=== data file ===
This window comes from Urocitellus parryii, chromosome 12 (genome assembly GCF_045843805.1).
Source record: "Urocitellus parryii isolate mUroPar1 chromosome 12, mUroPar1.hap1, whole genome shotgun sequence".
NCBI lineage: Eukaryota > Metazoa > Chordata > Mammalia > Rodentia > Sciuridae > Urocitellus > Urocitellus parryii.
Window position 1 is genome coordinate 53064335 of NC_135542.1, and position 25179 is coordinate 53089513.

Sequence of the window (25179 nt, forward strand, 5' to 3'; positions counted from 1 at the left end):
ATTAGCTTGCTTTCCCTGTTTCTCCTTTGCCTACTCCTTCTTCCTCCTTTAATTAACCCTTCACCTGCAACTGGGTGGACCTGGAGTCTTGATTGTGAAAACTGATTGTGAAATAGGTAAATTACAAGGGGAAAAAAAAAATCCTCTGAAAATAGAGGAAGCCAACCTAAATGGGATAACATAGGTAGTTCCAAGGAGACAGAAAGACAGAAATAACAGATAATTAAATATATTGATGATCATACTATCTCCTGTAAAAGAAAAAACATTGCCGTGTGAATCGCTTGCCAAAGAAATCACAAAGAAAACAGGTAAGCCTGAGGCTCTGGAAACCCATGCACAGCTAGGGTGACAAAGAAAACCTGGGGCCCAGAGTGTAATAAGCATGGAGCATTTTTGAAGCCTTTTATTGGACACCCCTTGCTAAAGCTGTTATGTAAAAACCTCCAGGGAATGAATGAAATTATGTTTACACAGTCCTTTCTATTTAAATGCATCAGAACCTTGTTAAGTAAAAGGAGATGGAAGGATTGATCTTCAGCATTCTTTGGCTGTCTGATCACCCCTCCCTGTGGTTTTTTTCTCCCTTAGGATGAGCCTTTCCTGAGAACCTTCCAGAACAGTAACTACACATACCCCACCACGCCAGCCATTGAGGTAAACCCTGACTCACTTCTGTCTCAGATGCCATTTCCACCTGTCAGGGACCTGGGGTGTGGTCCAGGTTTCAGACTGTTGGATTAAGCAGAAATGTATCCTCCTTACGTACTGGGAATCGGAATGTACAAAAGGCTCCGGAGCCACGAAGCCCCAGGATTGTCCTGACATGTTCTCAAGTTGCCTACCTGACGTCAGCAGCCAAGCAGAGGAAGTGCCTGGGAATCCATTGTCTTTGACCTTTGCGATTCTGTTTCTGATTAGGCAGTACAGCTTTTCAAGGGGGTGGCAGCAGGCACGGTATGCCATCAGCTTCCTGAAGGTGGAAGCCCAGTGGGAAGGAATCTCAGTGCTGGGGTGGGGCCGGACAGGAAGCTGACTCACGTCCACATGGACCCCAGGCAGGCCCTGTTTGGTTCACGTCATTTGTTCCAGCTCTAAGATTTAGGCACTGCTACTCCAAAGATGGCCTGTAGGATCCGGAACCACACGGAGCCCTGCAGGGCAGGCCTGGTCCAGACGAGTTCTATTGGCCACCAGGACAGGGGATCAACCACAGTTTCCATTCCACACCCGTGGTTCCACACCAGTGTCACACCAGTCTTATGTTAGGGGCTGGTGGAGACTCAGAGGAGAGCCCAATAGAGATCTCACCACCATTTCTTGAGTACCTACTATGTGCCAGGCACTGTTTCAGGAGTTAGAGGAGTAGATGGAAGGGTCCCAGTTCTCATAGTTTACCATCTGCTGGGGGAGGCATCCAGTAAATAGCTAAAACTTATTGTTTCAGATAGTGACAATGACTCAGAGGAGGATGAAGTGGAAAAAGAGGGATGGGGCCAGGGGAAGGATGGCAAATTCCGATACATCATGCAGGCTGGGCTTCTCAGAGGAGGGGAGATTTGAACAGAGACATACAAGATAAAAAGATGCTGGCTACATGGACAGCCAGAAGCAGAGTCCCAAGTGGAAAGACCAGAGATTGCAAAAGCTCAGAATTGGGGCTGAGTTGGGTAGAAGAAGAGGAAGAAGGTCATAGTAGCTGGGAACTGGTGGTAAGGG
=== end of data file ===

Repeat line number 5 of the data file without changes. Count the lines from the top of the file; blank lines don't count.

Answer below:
Sequence of the window (25179 nt, forward strand, 5' to 3'; positions counted from 1 at the left end):